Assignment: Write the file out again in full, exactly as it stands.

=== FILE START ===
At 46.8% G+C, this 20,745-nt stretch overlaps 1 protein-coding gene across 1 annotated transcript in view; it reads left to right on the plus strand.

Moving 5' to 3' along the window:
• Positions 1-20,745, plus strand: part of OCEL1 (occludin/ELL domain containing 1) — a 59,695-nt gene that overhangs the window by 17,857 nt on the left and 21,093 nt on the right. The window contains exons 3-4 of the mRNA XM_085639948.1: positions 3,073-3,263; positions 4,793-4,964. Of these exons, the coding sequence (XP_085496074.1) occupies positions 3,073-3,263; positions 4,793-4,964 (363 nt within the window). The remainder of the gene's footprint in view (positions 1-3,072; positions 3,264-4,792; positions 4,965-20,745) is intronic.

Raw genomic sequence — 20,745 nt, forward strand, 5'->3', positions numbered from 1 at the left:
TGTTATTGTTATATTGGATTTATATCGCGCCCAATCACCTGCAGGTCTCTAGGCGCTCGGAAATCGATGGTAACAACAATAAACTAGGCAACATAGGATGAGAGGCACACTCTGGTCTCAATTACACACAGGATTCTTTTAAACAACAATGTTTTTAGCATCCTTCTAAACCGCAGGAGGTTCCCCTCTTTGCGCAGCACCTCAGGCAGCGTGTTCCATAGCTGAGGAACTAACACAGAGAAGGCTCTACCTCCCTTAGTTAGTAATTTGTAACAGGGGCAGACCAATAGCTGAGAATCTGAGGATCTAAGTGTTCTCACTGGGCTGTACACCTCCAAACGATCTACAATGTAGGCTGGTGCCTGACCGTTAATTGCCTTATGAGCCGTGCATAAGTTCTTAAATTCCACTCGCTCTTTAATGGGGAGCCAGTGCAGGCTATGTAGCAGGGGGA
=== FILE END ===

At 46.8% G+C, this 20,745-nt stretch overlaps 1 protein-coding gene across 1 annotated transcript in view; it reads left to right on the plus strand.

Moving 5' to 3' along the window:
• Positions 1-20,745, plus strand: part of OCEL1 (occludin/ELL domain containing 1) — a 59,695-nt gene that overhangs the window by 17,857 nt on the left and 21,093 nt on the right. The window contains exons 3-4 of the mRNA XM_085639948.1: positions 3,073-3,263; positions 4,793-4,964. Of these exons, the coding sequence (XP_085496074.1) occupies positions 3,073-3,263; positions 4,793-4,964 (363 nt within the window). The remainder of the gene's footprint in view (positions 1-3,072; positions 3,264-4,792; positions 4,965-20,745) is intronic.

Raw genomic sequence — 20,745 nt, forward strand, 5'->3', positions numbered from 1 at the left:
TGTTATTGTTATATTGGATTTATATCGCGCCCAATCACCTGCAGGTCTCTAGGCGCTCGGAAATCGATGGTAACAACAATAAACTAGGCAACATAGGATGAGAGGCACACTCTGGTCTCAATTACACACAGGATTCTTTTAAACAACAATGTTTTTAGCATCCTTCTAAACCGCAGGAGGTTCCCCTCTTTGCGCAGCACCTCAGGCAGCGTGTTCCATAGCTGAGGAACTAACACAGAGAAGGCTCTACCTCCCTTAGTTAGTAATTTGTAACAGGGGCAGACCAATAGCTGAGAATCTGAGGATCTAAGTGTTCTCACTGGGCTGTACACCTCCAAACGATCTACAATGTAGGCTGGTGCCTGACCGTTAATTGCCTTATGAGCCGTGCATAAGTTCTTAAATTCCACTCGCTCTTTAATGGGGAGCCAGTGCAGGCTATGTAGCAGGGGGA